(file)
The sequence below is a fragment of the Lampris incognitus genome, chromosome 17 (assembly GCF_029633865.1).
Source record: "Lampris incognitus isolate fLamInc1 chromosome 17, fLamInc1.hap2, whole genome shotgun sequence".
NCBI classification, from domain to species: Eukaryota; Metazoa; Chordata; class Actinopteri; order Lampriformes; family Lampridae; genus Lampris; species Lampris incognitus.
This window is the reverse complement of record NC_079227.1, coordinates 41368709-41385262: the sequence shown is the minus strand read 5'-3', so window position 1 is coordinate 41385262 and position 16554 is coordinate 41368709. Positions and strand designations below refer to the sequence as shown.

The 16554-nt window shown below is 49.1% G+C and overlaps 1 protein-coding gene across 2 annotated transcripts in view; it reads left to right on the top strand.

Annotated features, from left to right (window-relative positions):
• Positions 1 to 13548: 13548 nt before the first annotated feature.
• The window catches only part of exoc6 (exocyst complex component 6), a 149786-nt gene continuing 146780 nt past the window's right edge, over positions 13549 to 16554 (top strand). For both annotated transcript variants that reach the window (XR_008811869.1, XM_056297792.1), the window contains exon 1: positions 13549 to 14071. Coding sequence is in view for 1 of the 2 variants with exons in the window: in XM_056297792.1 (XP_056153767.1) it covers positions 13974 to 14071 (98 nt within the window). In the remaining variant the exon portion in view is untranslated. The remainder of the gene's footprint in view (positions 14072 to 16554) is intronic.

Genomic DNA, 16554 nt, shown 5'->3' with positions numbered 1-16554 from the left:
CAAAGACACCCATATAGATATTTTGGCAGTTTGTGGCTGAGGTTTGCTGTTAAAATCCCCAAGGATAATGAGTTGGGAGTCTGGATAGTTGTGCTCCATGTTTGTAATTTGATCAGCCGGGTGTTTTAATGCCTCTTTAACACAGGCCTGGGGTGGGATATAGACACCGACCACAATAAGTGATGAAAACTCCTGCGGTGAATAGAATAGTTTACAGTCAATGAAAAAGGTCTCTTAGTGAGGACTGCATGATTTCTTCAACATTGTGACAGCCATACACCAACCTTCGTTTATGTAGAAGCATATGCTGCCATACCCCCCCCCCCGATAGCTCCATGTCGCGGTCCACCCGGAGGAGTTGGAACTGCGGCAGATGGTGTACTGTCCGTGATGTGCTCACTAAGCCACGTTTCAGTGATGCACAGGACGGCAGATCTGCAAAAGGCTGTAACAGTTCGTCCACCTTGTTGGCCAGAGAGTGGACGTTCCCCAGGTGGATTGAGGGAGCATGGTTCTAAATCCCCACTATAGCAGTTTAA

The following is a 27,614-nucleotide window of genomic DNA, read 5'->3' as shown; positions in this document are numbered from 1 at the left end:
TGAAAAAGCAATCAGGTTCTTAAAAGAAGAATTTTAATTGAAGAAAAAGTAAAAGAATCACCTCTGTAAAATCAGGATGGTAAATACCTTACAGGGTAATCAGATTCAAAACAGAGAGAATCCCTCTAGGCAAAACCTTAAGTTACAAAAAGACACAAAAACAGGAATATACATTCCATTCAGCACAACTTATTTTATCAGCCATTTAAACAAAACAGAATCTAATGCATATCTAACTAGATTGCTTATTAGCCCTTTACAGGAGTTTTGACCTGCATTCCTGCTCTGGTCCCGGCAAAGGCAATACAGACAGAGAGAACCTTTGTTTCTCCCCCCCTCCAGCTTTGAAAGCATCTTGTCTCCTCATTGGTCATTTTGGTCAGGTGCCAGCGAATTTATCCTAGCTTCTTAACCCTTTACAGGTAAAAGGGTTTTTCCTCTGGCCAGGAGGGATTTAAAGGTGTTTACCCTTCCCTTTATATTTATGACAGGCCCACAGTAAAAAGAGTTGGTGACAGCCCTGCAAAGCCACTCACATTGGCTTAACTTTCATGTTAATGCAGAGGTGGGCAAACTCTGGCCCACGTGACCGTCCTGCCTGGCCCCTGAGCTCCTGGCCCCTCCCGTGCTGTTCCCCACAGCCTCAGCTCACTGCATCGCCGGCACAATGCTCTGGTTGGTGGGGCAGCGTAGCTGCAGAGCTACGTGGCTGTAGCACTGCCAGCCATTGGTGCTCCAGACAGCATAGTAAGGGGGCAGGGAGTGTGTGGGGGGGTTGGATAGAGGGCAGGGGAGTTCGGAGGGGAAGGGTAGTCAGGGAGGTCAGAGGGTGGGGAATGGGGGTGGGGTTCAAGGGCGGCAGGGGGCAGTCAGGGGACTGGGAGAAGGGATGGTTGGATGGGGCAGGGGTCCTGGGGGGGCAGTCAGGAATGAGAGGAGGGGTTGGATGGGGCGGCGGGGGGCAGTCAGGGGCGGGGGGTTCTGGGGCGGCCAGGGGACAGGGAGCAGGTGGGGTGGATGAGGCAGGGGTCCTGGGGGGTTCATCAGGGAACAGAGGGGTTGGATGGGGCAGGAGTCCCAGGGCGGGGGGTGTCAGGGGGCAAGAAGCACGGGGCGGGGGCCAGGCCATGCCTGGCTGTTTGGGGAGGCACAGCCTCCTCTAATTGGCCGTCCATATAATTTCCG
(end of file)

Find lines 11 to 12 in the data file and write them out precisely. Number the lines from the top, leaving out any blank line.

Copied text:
The following is a 27,614-nucleotide window of genomic DNA, read 5'->3' as shown; positions in this document are numbered from 1 at the left end:
TGAAAAAGCAATCAGGTTCTTAAAAGAAGAATTTTAATTGAAGAAAAAGTAAAAGAATCACCTCTGTAAAATCAGGATGGTAAATACCTTACAGGGTAATCAGATTCAAAACAGAGAGAATCCCTCTAGGCAAAACCTTAAGTTACAAAAAGACACAAAAACAGGAATATACATTCCATTCAGCACAACTTATTTTATCAGCCATTTAAACAAAACAGAATCTAATGCATATCTAACTAGATTGCTTATTAGCCCTTTACAGGAGTTTTGACCTGCATTCCTGCTCTGGTCCCGGCAAAGGCAATACAGACAGAGAGAACCTTTGTTTCTCCCCCCCTCCAGCTTTGAAAGCATCTTGTCTCCTCATTGGTCATTTTGGTCAGGTGCCAGCGAATTTATCCTAGCTTCTTAACCCTTTACAGGTAAAAGGGTTTTTCCTCTGGCCAGGAGGGATTTAAAGGTGTTTACCCTTCCCTTTATATTTATGACAGGCCCACAGTAAAAAGAGTTGGTGACAGCCCTGCAAAGCCACTCACATTGGCTTAACTTTCATGTTAATGCAGAGGTGGGCAAACTCTGGCCCACGTGACCGTCCTGCCTGGCCCCTGAGCTCCTGGCCCCTCCCGTGCTGTTCCCCACAGCCTCAGCTCACTGCATCGCCGGCACAATGCTCTGGTTGGTGGGGCAGCGTAGCTGCAGAGCTACGTGGCTGTAGCACTGCCAGCCATTGGTGCTCCAGACAGCATAGTAAGGGGGCAGGGAGTGTGTGGGGGGGTTGGATAGAGGGCAGGGGAGTTCGGAGGGGAAGGGTAGTCAGGGAGGTCAGAGGGTGGGGAATGGGGGTGGGGTTCAAGGGCGGCAGGGGGCAGTCAGGGGACTGGGAGAAGGGATGGTTGGATGGGGCAGGGGTCCTGGGGGGGCAGTCAGGAATGAGAGGAGGGGTTGGATGGGGCGGCGGGGGGCAGTCAGGGGCGGGGGGTTCTGGGGCGGCCAGGGGACAGGGAGCAGGTGGGGTGGATGAGGCAGGGGTCCTGGGGGGTTCATCAGGGAACAGAGGGGTTGGATGGGGCAGGAGTCCCAGGGCGGGGGGTGTCAGGGGGCAAGAAGCACGGGGCGGGGGCCAGGCCATGCCTGGCTGTTTGGGGAGGCACAGCCTCCTCTAATTGGCCGTCCATATAATTTCCG